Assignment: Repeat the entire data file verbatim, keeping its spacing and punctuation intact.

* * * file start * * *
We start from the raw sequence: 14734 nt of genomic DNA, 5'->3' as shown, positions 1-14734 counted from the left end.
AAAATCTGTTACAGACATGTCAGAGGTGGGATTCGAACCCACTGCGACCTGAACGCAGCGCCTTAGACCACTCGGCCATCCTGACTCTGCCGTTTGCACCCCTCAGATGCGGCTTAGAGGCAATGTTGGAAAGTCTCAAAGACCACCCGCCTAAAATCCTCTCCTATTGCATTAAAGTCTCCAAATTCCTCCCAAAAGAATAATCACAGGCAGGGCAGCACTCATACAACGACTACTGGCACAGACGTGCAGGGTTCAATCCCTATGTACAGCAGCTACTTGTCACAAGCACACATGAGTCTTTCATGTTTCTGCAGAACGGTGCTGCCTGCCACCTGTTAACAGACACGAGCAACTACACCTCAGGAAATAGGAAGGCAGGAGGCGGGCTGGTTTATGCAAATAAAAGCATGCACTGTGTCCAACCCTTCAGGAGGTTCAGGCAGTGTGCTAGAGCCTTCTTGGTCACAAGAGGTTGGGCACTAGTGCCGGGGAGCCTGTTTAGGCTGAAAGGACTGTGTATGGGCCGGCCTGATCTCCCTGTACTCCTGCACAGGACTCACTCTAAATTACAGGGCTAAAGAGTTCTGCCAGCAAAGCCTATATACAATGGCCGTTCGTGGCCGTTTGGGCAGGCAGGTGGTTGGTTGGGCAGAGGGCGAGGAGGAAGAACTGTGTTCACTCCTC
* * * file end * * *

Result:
We start from the raw sequence: 14734 nt of genomic DNA, 5'->3' as shown, positions 1-14734 counted from the left end.
AAAATCTGTTACAGACATGTCAGAGGTGGGATTCGAACCCACTGCGACCTGAACGCAGCGCCTTAGACCACTCGGCCATCCTGACTCTGCCGTTTGCACCCCTCAGATGCGGCTTAGAGGCAATGTTGGAAAGTCTCAAAGACCACCCGCCTAAAATCCTCTCCTATTGCATTAAAGTCTCCAAATTCCTCCCAAAAGAATAATCACAGGCAGGGCAGCACTCATACAACGACTACTGGCACAGACGTGCAGGGTTCAATCCCTATGTACAGCAGCTACTTGTCACAAGCACACATGAGTCTTTCATGTTTCTGCAGAACGGTGCTGCCTGCCACCTGTTAACAGACACGAGCAACTACACCTCAGGAAATAGGAAGGCAGGAGGCGGGCTGGTTTATGCAAATAAAAGCATGCACTGTGTCCAACCCTTCAGGAGGTTCAGGCAGTGTGCTAGAGCCTTCTTGGTCACAAGAGGTTGGGCACTAGTGCCGGGGAGCCTGTTTAGGCTGAAAGGACTGTGTATGGGCCGGCCTGATCTCCCTGTACTCCTGCACAGGACTCACTCTAAATTACAGGGCTAAAGAGTTCTGCCAGCAAAGCCTATATACAATGGCCGTTCGTGGCCGTTTGGGCAGGCAGGTGGTTGGTTGGGCAGAGGGCGAGGAGGAAGAACTGTGTTCACTCCTC